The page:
Even though the success of machine learning in other fields was partly what persuaded them to try it in investing, by late 2011 the Voleon founders had thrown out most of the techniques from other applications. Replacing them was the founders’ own, custom-designed system for the unruly markets.
Books with titles such as “Elements of Large-Sample Theory” and “BDA3” lined the bookshelves in the tidy office of Mr. McAuliffe on a recent visit. Mr. Kharitonov’s office sported a circuit board he had taken apart and a jumble of boxes overflowing with papers.
One challenge the two faced was the need to run 15-year simulations of the stock market using every “tick” of the price of every share. This involved terabytes of data. Voleon needed to run the simulations in hours, but they were taking days and weeks.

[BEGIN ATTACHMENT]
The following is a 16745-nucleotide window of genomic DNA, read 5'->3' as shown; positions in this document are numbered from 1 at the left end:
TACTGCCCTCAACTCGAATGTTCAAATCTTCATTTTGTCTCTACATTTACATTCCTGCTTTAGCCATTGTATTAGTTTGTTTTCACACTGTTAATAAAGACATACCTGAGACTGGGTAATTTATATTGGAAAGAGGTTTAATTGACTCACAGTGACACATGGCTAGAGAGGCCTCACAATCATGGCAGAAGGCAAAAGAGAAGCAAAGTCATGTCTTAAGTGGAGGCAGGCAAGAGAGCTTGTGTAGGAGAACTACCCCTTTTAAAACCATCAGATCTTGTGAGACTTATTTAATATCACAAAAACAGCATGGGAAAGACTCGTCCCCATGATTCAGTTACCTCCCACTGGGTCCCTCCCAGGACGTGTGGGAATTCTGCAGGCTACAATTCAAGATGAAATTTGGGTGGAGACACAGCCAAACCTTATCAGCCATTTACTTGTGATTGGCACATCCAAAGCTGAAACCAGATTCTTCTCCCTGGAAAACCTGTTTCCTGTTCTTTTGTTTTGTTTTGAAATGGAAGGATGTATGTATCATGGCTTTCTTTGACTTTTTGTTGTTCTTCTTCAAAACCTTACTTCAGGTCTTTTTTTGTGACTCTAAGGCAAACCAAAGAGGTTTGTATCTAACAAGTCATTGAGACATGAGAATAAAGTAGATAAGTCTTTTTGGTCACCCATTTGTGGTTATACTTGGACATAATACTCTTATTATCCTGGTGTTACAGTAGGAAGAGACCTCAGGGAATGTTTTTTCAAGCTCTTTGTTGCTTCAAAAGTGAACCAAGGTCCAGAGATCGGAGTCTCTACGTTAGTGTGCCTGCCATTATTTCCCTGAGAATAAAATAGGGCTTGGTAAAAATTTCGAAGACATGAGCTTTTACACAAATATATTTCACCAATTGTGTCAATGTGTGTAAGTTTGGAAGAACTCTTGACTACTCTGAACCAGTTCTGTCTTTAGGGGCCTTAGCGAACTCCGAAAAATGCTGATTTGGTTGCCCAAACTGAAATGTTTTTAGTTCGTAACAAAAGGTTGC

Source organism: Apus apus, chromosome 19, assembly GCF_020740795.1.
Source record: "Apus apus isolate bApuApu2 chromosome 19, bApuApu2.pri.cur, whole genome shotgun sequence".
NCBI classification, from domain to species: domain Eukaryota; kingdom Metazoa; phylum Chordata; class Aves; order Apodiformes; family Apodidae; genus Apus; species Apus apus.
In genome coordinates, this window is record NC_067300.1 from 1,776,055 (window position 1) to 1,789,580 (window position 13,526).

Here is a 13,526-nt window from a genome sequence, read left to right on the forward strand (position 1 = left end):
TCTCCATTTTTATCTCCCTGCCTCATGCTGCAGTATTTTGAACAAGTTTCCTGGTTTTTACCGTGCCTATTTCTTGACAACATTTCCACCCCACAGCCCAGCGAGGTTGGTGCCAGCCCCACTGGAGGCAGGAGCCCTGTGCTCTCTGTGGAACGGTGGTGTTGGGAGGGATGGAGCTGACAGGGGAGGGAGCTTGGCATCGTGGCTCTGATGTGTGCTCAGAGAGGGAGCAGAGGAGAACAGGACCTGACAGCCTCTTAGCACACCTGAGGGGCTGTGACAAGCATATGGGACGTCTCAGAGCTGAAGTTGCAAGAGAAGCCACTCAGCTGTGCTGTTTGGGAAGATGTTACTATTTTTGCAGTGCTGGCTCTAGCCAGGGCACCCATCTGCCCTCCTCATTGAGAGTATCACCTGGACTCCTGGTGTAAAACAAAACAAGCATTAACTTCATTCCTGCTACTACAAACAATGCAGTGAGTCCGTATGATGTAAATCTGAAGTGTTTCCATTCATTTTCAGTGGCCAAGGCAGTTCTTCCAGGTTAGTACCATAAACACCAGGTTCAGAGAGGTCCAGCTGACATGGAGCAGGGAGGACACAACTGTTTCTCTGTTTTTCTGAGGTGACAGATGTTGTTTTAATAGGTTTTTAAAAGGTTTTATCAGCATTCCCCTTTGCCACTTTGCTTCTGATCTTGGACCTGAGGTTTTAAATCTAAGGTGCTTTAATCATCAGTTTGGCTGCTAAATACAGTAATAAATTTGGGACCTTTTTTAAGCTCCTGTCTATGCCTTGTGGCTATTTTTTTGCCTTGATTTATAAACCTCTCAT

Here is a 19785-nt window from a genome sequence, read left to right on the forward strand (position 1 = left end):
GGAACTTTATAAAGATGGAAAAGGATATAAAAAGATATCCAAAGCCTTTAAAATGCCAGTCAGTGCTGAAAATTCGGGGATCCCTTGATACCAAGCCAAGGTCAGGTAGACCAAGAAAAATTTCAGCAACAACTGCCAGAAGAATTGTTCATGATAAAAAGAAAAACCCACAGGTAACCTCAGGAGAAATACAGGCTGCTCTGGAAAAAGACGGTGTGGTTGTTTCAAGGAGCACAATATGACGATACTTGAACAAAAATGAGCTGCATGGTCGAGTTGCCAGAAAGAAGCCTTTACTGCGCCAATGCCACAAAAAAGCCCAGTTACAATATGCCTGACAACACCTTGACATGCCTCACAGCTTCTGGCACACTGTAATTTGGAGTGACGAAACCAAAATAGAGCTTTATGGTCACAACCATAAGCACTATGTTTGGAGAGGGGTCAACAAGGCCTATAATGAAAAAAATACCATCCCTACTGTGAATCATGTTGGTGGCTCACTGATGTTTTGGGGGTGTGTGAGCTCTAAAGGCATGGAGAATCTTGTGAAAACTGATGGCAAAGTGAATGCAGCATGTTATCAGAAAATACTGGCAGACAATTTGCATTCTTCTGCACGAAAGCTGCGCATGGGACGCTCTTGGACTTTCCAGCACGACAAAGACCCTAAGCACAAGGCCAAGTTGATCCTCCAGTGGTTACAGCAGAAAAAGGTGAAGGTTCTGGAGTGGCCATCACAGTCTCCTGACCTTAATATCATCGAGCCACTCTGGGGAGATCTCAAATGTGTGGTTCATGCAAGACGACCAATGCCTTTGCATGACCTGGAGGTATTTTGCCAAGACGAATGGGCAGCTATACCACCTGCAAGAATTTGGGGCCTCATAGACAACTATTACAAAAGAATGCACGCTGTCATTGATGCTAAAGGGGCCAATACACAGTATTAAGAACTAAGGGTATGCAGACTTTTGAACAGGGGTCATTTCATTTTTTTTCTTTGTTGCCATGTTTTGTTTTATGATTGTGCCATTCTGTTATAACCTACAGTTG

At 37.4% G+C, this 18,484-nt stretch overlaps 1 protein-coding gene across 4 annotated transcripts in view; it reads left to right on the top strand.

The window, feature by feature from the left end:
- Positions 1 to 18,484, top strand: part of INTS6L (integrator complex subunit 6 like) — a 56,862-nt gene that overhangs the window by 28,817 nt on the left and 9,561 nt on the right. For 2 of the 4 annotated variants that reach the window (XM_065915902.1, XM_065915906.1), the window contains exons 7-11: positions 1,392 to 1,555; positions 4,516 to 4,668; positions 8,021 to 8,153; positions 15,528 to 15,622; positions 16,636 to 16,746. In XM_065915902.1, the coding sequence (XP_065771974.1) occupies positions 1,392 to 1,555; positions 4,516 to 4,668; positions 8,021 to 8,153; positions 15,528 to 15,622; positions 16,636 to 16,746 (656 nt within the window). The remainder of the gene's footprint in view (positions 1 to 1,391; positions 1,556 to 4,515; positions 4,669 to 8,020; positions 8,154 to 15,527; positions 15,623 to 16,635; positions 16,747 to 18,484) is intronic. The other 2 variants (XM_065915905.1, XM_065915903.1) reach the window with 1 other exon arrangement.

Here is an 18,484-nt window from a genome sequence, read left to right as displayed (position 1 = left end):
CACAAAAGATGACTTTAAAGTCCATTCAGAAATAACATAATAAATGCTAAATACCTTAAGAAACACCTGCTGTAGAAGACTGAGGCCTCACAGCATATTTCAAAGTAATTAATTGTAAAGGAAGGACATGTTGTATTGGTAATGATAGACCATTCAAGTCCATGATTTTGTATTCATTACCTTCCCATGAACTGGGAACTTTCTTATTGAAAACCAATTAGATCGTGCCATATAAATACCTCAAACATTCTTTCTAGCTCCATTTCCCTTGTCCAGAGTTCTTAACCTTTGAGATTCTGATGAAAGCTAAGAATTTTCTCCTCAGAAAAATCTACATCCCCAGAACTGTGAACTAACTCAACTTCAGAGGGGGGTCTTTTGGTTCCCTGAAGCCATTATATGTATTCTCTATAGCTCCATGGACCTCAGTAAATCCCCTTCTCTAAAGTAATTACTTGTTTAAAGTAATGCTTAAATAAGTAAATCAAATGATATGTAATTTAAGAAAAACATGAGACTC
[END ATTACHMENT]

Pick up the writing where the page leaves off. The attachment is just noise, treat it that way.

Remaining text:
At the time, the whole company was around 10 or 12 people. The team tried buying more computing power and using special chips built for computer gaming known as graphics processing units, or GPUs. But it still took too long.
Mr. McAuliffe spent months alone in his office working the problem through in a painstaking process, focusing on intricate details. Finally he cracked it, and Voleon was able to launch a second-generation platform in July 2012.
“The brute-force approach didn’t work,” Mr. Kharitonov said. “The standard techniques didn’t work.”
Their new trading system brought in much better profits, and more investor interest. After modest 2011 returns in its flagship fund, Voleon notched gains of 34.9% in 2012 and 46.3% in 2013, according to an investor.